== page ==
The Debt Mutual Funds have been superior in the Debt Asset Class due to their taxation advantage, thanks to indexation. Almost all its counterparts in the asset class whose yield mostly comes from interest payment have been taxed at the marginal rates. The Debt Funds lose the crown of taxation advantage from 1st April but how much attraction does it lose as an investment option?
Debt Funds invest in a basket of debt securities of various institutions, private and government spread across industries. This gives great benefit of diversification versus investing in a single fixed income security like a single NCD issue or a single Corporate Deposit . This diversification gives great comfort in the credit risk perspective or even the interest rate risk aspect due to the sectoral and company diversification and variation in maturity of their holdings. So, for a debt investor the debt funds still have great value to offer though the taxation is on par with other product peers. More importantly with the yields of debt funds remaining attractive now, this is one great time to invest in long term debt funds which can potentially deliver 8 to 10% annualised returns over a 3 to 5 year period which can eventually offer a better net yield. Even for fresh investments from 1st April these Mutual Fund schemes would not deduct TDS whereas in a Fixed Deposit TDS will be deducted on the interest accrued every year even if it is not realised. So, debt funds have not become unattractive in any way as an investment option, though the taxation is changing.
Gold funds, which also get impacted by this announcement would relatively become less attractive by losing the indexation benefit. Unlike the debt funds they have only gold as the underlying and so diversification aspect is irrelevant unlike debt funds mentioned above . However they offer the benefit of holding in electronic form avoiding the risk of holding in physical form. Also gold funds are the only way to invest in gold in a systematic way through Systematic Investment Plan(SIP), to invest a fixed amount monthly or any other periodicity, which is not possible to do in a gold ETF or gold SGB(Sovereign Gold Bond) or other forms of gold. Investing monthly in the gold savings schemes of Jewellers has single organisation risk and no regulations governs those investment. So though gold funds have come on par with other form of gold investments on taxation front barring SGBs, the above mentioned benefits remain with Gold funds. That said, going forward SGBs can pull in more investors as the capital gains from them are tax free if held till maturity of 8 years and with the icing on the cake of 2.5% interest paid every year.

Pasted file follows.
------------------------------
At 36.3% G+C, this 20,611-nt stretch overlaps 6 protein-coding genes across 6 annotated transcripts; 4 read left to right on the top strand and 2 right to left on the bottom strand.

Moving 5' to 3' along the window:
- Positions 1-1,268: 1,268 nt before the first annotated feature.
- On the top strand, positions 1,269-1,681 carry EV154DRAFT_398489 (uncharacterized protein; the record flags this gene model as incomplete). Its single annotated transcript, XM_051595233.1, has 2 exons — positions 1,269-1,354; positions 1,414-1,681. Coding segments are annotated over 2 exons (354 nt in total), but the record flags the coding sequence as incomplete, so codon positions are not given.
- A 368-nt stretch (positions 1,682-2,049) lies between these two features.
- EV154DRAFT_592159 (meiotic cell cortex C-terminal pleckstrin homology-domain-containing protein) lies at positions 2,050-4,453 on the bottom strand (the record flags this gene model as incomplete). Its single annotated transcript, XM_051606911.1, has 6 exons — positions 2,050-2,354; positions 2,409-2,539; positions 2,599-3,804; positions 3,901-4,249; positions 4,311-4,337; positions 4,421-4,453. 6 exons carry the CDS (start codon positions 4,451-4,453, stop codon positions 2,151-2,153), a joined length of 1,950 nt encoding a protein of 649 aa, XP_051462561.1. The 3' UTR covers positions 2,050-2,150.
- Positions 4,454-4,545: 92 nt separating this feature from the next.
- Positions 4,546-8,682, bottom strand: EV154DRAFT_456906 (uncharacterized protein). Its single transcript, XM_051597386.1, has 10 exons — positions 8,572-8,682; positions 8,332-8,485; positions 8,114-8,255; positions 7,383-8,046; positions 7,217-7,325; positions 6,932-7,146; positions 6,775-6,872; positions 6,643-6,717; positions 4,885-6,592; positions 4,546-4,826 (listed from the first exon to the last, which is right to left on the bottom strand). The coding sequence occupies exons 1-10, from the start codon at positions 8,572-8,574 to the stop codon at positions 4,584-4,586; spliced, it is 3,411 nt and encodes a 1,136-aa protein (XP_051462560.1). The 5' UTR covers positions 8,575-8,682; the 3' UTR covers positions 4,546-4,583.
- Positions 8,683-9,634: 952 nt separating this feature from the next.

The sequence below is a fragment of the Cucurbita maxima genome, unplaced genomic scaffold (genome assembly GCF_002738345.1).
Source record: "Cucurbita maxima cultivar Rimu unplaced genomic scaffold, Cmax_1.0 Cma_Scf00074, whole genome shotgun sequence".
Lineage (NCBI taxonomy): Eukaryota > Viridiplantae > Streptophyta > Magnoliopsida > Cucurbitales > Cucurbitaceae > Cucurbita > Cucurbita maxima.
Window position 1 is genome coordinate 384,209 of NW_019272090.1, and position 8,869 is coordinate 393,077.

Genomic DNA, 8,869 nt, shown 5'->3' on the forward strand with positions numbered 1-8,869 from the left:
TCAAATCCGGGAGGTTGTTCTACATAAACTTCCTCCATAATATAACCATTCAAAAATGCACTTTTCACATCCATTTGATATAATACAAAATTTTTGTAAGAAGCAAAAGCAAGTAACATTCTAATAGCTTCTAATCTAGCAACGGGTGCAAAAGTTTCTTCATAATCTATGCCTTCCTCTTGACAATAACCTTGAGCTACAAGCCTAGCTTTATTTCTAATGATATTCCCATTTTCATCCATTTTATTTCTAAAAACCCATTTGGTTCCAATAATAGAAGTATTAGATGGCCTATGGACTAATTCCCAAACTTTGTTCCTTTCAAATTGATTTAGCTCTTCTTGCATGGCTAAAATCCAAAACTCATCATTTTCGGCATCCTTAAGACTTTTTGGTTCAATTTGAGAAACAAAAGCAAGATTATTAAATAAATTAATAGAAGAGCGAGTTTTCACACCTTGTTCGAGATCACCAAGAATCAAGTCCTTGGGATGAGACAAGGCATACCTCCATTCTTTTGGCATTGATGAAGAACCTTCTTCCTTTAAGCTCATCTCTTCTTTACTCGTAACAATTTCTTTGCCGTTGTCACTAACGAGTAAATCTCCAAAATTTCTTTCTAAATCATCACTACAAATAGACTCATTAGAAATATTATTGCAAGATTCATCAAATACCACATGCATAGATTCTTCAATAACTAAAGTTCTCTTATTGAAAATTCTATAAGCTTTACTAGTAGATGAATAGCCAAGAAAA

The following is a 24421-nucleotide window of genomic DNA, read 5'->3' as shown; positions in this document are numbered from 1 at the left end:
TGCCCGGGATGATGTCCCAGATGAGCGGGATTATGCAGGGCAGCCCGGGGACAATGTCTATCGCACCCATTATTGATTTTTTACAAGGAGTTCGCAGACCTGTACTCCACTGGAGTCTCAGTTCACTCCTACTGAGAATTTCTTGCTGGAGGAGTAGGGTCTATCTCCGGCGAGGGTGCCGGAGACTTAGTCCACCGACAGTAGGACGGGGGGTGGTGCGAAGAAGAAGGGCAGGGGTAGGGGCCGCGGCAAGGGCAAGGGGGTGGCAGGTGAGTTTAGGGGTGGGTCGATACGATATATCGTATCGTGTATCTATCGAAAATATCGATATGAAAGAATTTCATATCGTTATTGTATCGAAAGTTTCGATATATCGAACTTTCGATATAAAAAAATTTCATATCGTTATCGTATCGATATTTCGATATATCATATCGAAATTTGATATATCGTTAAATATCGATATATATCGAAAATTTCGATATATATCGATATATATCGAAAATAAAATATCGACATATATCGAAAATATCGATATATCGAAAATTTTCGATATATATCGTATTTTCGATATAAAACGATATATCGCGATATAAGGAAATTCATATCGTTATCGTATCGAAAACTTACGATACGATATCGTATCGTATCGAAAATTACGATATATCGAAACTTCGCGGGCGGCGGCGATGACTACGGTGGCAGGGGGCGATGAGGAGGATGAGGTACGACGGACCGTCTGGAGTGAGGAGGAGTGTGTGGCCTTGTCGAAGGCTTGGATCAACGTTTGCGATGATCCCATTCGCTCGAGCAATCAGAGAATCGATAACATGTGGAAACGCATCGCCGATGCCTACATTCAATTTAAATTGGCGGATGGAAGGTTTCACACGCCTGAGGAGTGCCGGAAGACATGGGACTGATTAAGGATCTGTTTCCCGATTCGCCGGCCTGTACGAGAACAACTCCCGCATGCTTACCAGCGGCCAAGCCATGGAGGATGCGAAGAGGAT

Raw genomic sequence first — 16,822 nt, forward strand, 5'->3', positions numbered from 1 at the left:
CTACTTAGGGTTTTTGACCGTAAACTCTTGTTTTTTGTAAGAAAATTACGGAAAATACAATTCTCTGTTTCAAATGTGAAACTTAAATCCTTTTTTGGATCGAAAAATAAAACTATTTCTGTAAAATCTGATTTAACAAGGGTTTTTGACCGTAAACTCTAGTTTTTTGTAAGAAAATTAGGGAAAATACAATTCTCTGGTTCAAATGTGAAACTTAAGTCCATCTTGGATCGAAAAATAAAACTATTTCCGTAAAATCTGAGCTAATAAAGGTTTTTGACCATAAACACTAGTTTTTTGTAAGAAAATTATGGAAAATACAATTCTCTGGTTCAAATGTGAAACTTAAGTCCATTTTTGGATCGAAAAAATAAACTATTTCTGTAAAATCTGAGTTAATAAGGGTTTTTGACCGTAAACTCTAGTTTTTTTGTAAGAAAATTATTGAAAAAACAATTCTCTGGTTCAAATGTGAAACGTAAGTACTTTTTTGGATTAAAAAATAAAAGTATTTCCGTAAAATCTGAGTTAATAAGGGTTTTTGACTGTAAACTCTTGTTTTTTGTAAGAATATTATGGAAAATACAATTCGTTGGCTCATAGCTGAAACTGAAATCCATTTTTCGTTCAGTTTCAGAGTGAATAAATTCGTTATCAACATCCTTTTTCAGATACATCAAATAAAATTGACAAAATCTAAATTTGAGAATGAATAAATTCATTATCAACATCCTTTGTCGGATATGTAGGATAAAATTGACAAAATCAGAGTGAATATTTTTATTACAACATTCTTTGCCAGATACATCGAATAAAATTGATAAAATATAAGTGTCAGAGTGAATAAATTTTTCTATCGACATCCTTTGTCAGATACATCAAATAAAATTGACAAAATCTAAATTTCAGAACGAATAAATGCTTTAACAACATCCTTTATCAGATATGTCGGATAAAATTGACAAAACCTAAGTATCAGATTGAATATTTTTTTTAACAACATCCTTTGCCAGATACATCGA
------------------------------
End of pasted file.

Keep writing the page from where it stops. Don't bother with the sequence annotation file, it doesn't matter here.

These funds are the exotic investment options available to a retail investor as a minimum of Rs.5000 investment can give exposure to a basket of foreign stocks across countries to take advantage of growth potential of international equities. These funds also have been enjoying the benefit of indexation after 3 years. Equity Funds are investments done for a longer time frame with expectation of returns upwards of 12%. An investment with potential of delivering 12% plus returns even after taxation at marginal rates has a decent net return left on the table with little alternatives. A retail investor though has the option of investing directly in foreign equities he would hardly be able to afford buying a large basket of stocks to match the diversification advantage offered by international mutual fund schemes. Investing directly in foreign stocks also attracts high TCS(Tax Collected at Source) of 20% now which need not be paid while investing in International funds. So International Funds would still be left without any comparable substitute as an investment option for a retail investor looking for investing in foreign stocks.
So, an investor should not be in a hurry to show his back to these categories of funds just because of the taxation advantage going away and there is lot more reasons these funds offer for someone to invest.